Mio have released the first TV-enabled satnav units in the UK, the Mio Navman Spirit TV. First shown at the launch of the Spirit range back in May, the Spirit TV will be available in two versions - the 4.7-inch V505 and the 7-inch V735 - each with a touchscreen, Google search, TruMap and Junction views and of course Freeview digital TV with autotuning.
Navigon, TomTom and others are doing their best to make the on-screen view of your GPS look as much as possible as real-life, but if you really want realism why not just look outside? That's the approach Blaupunkt are taking with their new Travel Pilot systems: a video camera on the back of the GPS captures real-time footage of the view ahead, onto which is overlaid directional information.
Check out the demo video of Blaupunkt's Travel Pilot system in action after the cut
The internet connects all kinds of people. Just as sure as you could be talking to the creepy guy who lives down the street, you could also be talking to someone who lives in a different country and speaks another language. You’ll find that in many European countries it’s highly (forcibly?) suggested that children learn the languages surrounding them while in America we would rather make up our own language then learn a different one, fo shizzle. Google’s got our backs though.
Google Talk features an auto translation to all your instant messages. You must choose the languages (English to French, French to English, etc) you want to convert and voila, you can speak French without ever learning a single phrase on your own. It has 24 language bots currently available which leads me to wonder if that means 24 bots total or 24 languages.
I think this is an awesome idea. It will make many people happy but I having this nagging feeling it’s going to be a babel fish fiasco and confusion will ensue.
One day the tech world will have embraced the USB-C connector - until then, we’re reliant on devices like Kingston’s DataTraveler microDuo 3C USB Flash drive to bridge old and new. The double-sided thumb drive sandwiches between 16GB and 64GB of storage in-between a pair of plugs: a regular USB 3.1 on one end, and a USB-C 3.1 on the other. As a new MacBook user, I’m understandably curious about anything that works around the ultraportable’s notorious lack of ports: read on for my review.
Chevrolet has announced the most ambitious Android Auto and Apple CarPlay roll-out so far, with a full fourteen of the GM brand’s 2016 line-up supporting the infotainment systems. “There are a lot of smartphones out there today,” Dan Kinney, director of user experience at Chevrolet pointed out, “and not all of them are being used responsibly.” Unlike rival manufacturers, Chevy will be making the advanced smartphone connectivity a standard-fit item, not charging more for it.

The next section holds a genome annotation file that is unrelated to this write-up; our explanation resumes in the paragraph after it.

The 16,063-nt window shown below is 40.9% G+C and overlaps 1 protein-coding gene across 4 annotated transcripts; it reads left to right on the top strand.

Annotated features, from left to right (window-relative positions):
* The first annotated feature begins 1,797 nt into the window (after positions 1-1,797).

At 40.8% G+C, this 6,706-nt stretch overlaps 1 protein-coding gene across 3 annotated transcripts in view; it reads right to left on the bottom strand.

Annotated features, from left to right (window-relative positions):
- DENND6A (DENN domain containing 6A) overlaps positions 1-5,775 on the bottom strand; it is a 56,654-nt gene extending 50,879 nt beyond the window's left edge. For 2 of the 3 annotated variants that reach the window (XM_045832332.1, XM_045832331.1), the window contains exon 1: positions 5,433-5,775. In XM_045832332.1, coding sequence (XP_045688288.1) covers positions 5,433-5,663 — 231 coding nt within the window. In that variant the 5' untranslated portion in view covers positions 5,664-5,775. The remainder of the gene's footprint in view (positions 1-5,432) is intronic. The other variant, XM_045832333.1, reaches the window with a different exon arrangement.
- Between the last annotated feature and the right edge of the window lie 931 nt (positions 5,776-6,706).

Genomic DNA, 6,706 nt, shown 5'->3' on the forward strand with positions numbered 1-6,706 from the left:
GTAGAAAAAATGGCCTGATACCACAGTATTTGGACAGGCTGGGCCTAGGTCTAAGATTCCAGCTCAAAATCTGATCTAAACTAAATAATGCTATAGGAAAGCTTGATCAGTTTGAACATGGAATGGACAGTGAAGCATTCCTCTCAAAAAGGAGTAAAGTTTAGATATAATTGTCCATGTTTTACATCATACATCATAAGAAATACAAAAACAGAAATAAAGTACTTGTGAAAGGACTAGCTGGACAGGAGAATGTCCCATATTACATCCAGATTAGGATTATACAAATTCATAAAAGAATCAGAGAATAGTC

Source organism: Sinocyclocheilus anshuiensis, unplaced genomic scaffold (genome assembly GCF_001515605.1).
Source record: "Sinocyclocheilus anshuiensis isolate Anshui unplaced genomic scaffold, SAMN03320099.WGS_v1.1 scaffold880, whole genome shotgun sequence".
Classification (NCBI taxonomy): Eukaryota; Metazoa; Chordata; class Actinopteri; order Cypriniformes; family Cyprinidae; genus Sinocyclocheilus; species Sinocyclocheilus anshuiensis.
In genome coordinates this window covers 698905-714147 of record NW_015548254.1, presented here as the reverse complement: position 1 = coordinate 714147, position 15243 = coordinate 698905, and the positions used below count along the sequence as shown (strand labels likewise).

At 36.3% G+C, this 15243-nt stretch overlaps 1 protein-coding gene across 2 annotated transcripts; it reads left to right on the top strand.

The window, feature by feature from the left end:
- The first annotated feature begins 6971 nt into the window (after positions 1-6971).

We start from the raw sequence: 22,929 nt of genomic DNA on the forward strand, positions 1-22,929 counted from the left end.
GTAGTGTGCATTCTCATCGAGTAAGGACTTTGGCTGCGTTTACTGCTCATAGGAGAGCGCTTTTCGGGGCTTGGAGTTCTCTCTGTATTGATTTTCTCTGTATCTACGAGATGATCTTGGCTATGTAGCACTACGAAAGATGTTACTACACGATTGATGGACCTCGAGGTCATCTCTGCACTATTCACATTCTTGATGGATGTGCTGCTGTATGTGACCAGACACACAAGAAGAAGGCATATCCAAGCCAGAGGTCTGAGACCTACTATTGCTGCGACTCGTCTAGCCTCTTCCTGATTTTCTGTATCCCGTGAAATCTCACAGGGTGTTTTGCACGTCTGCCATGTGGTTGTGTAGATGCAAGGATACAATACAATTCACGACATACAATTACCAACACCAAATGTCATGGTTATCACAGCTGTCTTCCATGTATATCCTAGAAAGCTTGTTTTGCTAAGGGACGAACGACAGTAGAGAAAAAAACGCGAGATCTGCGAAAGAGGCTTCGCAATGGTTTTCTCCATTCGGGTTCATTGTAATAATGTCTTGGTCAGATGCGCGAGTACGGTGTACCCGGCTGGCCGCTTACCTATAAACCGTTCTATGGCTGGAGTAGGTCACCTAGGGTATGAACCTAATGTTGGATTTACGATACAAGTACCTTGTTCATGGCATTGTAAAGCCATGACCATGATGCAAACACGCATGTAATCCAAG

To call the Apple Watch polarizing is to do the splenetic depths of online argument around it an injustice. For the past few weeks I’ve been living in the eye of that storm, the contentious wearable on my wrist. I’ve worked with it. I’ve traveled with it. I’ve exercised with it. I drew the line at showering with it, though Tim Cook says that’s okay too. And all along the way - well, perhaps not in the shower - people have asked me that one question no other Apple product has faced to quite the same extent: is the Apple Watch really worth it?
A smartwatch arguably needn’t be too smart if you’re sat at your desk all day. Out on the road, however, if Apple Watch is going to be a useful traveling companion then it needs to step up: that generally means allowing your iPhone to stay in your pocket more often. Meanwhile, battery life becomes all the more critical when you’re not sure if you’ll be near an outlet until you’re back at your hotel. Question is, does the Apple Watch have what it takes to be a frequent flyer, or is it simply overbooked?
iPhone was hotly-rumored before 2007; iPad a frequent topic of debate prior to 2010; but it’s hard to argue that Apple Watch, reaching consumers’ wrists today, is the most controversial of Apple’s recent line-up. Even before Tim Cook & Co. announced the wearable in September last year, the pros and cons of an iOS-powered companion for your iPhone were splitting party lines, and that debate hasn’t eased any in the months between then and release. Now, though, the waiting is over. The preorders are arriving. And Apple Watch needs to prove to us it’s worth a spot on our arm.
The back of your iPhone is little more than an advert for Apple, so why not make it functional? As YotaPhone has demonstrated, there’s no shortage of things you can do when the back of your smartphone is a display as well, but tempting iPhone owners to cross the aisle to Android is a tough sell. Enter popSlate, a crowdfunded success story that embeds an E Ink screen into an iPhone case. It’s taken a little longer than planned to reach the market, so is it a case of too-little, too-late?
Ever wondered what the plane you’re jumping on later in the month looks like on the inside? Being disappointed is nothing new to any frequent flyer who is looking forward to the cabin of their dreams, only to be met with clunky seats or a fiddly layout. Today, SAS and Google are trying to take some of the guesswork out of flying, introducing Street Views for SAS’ new long-haul cabins. Passengers can meander through the craft digitally, before ever setting foot on the plane.